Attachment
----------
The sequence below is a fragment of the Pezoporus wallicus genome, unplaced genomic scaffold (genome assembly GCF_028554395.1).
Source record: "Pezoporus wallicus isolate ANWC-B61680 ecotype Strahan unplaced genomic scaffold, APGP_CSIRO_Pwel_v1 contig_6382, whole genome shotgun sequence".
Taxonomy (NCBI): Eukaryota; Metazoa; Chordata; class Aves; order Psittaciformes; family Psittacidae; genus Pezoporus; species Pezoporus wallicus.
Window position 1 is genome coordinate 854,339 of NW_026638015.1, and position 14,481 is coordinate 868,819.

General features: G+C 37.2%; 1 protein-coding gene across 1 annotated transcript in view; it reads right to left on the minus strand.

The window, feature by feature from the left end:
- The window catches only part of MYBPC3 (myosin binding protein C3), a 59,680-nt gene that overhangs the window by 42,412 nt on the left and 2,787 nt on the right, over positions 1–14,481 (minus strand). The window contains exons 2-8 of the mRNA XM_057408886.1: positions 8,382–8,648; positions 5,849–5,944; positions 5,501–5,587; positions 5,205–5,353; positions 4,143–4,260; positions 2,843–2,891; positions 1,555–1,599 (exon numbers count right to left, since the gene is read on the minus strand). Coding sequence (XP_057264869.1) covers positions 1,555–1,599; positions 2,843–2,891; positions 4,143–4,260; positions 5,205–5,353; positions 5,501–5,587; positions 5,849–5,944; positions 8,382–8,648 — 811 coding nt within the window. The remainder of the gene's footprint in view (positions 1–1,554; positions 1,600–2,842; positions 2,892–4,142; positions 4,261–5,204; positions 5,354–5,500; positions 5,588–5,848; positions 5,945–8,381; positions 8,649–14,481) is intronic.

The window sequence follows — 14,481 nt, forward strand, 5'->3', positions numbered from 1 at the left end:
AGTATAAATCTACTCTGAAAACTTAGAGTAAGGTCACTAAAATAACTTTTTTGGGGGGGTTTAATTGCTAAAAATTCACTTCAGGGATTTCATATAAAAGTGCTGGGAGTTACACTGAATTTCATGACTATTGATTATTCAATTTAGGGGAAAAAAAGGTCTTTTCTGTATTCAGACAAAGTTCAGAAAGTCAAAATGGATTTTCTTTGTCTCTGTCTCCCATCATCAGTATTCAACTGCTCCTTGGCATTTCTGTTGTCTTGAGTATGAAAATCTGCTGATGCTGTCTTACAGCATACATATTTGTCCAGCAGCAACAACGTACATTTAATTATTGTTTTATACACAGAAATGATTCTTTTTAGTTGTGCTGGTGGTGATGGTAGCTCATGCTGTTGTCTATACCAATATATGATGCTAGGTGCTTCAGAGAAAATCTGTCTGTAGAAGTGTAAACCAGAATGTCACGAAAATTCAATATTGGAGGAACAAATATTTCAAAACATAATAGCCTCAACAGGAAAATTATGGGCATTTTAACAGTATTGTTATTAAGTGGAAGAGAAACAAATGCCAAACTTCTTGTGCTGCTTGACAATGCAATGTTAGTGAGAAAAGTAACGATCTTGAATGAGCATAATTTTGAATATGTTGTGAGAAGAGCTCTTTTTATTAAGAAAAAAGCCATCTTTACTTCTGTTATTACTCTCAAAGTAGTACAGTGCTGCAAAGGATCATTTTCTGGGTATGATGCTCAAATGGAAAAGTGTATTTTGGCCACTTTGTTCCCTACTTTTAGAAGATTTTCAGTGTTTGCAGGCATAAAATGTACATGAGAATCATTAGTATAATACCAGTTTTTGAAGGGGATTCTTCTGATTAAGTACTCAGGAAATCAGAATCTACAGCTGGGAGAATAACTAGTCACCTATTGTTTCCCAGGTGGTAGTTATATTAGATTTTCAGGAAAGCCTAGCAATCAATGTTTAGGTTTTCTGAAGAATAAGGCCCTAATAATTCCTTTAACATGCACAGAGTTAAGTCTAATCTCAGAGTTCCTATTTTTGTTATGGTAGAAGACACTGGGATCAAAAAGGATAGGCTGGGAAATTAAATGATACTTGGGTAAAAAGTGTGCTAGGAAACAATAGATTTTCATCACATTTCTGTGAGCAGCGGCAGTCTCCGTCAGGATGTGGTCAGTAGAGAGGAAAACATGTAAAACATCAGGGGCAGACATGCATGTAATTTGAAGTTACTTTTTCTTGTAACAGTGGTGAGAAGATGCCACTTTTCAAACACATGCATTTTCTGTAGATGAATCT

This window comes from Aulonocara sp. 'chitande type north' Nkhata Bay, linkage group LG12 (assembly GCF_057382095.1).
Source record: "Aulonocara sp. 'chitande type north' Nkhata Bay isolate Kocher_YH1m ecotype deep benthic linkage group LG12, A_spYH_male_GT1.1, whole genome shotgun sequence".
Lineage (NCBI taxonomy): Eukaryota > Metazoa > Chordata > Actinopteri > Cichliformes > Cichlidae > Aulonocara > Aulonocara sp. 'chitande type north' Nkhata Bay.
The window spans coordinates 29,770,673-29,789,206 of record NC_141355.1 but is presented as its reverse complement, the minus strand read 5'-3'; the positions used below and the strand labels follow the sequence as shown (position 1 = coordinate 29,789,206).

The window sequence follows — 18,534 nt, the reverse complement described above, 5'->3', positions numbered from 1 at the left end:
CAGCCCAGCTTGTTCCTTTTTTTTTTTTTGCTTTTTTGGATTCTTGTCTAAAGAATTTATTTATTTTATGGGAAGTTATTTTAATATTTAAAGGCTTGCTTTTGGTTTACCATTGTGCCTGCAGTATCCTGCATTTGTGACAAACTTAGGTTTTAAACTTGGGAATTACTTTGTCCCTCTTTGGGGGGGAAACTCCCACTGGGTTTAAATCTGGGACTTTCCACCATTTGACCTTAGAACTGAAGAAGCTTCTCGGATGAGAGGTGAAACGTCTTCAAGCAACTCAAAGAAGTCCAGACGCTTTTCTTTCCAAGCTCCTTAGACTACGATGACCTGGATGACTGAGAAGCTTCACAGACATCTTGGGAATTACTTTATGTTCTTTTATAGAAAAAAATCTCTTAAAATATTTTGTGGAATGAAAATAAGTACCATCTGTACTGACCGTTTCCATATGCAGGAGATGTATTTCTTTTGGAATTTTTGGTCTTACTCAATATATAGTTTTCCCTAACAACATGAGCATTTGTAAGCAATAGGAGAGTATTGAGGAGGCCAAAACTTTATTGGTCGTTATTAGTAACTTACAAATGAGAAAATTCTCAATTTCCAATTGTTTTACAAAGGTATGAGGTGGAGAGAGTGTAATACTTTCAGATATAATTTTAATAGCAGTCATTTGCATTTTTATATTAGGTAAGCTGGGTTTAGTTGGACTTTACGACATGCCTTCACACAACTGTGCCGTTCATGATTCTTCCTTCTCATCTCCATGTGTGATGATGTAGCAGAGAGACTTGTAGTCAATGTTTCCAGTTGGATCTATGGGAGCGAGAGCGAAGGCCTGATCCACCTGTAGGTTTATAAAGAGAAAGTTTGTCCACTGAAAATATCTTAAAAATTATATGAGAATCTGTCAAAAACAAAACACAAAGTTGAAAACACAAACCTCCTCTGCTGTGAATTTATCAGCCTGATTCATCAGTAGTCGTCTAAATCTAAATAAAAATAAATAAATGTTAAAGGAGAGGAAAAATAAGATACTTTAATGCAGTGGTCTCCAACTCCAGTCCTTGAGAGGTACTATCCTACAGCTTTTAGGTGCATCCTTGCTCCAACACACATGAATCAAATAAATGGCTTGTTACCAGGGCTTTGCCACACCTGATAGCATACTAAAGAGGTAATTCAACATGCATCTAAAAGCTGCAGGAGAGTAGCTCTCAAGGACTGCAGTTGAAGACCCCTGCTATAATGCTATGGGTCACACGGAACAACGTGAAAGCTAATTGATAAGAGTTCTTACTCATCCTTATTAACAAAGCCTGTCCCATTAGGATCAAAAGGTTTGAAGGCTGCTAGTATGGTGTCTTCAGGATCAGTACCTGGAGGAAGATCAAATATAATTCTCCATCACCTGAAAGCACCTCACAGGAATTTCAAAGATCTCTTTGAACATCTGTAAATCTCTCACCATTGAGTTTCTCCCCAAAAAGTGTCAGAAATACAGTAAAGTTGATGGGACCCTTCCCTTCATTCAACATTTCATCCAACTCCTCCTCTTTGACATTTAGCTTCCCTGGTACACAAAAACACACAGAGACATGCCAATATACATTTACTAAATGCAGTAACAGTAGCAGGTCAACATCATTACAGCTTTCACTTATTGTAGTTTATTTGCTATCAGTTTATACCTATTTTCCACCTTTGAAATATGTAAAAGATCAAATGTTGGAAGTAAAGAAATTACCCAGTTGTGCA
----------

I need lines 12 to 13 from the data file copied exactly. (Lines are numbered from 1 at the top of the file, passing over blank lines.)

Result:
Lineage (NCBI taxonomy): Eukaryota > Metazoa > Chordata > Actinopteri > Cichliformes > Cichlidae > Aulonocara > Aulonocara sp. 'chitande type north' Nkhata Bay.
The window spans coordinates 29,770,673-29,789,206 of record NC_141355.1 but is presented as its reverse complement, the minus strand read 5'-3'; the positions used below and the strand labels follow the sequence as shown (position 1 = coordinate 29,789,206).